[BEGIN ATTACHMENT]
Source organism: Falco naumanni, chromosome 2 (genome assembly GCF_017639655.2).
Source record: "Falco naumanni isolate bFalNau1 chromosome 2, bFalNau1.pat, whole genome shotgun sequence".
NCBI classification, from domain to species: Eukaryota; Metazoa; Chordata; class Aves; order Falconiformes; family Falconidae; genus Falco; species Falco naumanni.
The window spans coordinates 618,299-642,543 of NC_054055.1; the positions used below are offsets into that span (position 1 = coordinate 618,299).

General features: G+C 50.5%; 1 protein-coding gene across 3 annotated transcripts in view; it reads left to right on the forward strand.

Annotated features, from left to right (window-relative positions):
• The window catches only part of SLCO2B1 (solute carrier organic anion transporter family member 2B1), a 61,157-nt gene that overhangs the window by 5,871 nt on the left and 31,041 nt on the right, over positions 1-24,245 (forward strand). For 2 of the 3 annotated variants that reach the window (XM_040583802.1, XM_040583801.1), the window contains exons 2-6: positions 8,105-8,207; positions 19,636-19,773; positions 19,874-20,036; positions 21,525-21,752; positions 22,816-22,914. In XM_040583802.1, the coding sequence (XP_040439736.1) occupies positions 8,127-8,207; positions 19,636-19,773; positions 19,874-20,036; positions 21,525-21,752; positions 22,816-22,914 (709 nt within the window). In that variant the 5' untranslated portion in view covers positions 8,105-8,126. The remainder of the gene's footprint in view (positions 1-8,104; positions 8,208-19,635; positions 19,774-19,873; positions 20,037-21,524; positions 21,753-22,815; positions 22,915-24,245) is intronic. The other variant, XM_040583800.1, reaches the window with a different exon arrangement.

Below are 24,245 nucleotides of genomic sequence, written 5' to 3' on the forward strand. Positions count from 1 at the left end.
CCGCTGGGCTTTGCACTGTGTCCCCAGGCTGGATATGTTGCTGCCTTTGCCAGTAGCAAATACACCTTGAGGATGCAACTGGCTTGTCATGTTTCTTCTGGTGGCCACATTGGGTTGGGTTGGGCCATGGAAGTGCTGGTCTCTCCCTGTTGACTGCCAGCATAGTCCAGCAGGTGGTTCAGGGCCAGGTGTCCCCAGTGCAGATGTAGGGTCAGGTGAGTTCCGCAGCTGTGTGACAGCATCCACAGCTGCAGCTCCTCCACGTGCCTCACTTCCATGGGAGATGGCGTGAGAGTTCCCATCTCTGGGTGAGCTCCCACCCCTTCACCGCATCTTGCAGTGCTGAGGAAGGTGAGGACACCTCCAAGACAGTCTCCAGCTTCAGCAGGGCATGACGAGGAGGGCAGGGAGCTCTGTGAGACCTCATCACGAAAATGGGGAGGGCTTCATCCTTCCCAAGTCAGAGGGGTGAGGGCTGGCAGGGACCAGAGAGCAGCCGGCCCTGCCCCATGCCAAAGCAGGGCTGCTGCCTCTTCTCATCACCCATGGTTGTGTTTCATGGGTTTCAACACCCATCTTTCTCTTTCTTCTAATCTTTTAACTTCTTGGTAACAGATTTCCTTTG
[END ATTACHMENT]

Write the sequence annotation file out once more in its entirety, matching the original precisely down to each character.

Source organism: Falco naumanni, chromosome 2 (genome assembly GCF_017639655.2).
Source record: "Falco naumanni isolate bFalNau1 chromosome 2, bFalNau1.pat, whole genome shotgun sequence".
NCBI classification, from domain to species: Eukaryota; Metazoa; Chordata; class Aves; order Falconiformes; family Falconidae; genus Falco; species Falco naumanni.
The window spans coordinates 618,299-642,543 of NC_054055.1; the positions used below are offsets into that span (position 1 = coordinate 618,299).

General features: G+C 50.5%; 1 protein-coding gene across 3 annotated transcripts in view; it reads left to right on the forward strand.

Annotated features, from left to right (window-relative positions):
• The window catches only part of SLCO2B1 (solute carrier organic anion transporter family member 2B1), a 61,157-nt gene that overhangs the window by 5,871 nt on the left and 31,041 nt on the right, over positions 1-24,245 (forward strand). For 2 of the 3 annotated variants that reach the window (XM_040583802.1, XM_040583801.1), the window contains exons 2-6: positions 8,105-8,207; positions 19,636-19,773; positions 19,874-20,036; positions 21,525-21,752; positions 22,816-22,914. In XM_040583802.1, the coding sequence (XP_040439736.1) occupies positions 8,127-8,207; positions 19,636-19,773; positions 19,874-20,036; positions 21,525-21,752; positions 22,816-22,914 (709 nt within the window). In that variant the 5' untranslated portion in view covers positions 8,105-8,126. The remainder of the gene's footprint in view (positions 1-8,104; positions 8,208-19,635; positions 19,774-19,873; positions 20,037-21,524; positions 21,753-22,815; positions 22,915-24,245) is intronic. The other variant, XM_040583800.1, reaches the window with a different exon arrangement.

Below are 24,245 nucleotides of genomic sequence, written 5' to 3' on the forward strand. Positions count from 1 at the left end.
CCGCTGGGCTTTGCACTGTGTCCCCAGGCTGGATATGTTGCTGCCTTTGCCAGTAGCAAATACACCTTGAGGATGCAACTGGCTTGTCATGTTTCTTCTGGTGGCCACATTGGGTTGGGTTGGGCCATGGAAGTGCTGGTCTCTCCCTGTTGACTGCCAGCATAGTCCAGCAGGTGGTTCAGGGCCAGGTGTCCCCAGTGCAGATGTAGGGTCAGGTGAGTTCCGCAGCTGTGTGACAGCATCCACAGCTGCAGCTCCTCCACGTGCCTCACTTCCATGGGAGATGGCGTGAGAGTTCCCATCTCTGGGTGAGCTCCCACCCCTTCACCGCATCTTGCAGTGCTGAGGAAGGTGAGGACACCTCCAAGACAGTCTCCAGCTTCAGCAGGGCATGACGAGGAGGGCAGGGAGCTCTGTGAGACCTCATCACGAAAATGGGGAGGGCTTCATCCTTCCCAAGTCAGAGGGGTGAGGGCTGGCAGGGACCAGAGAGCAGCCGGCCCTGCCCCATGCCAAAGCAGGGCTGCTGCCTCTTCTCATCACCCATGGTTGTGTTTCATGGGTTTCAACACCCATCTTTCTCTTTCTTCTAATCTTTTAACTTCTTGGTAACAGATTTCCTTTG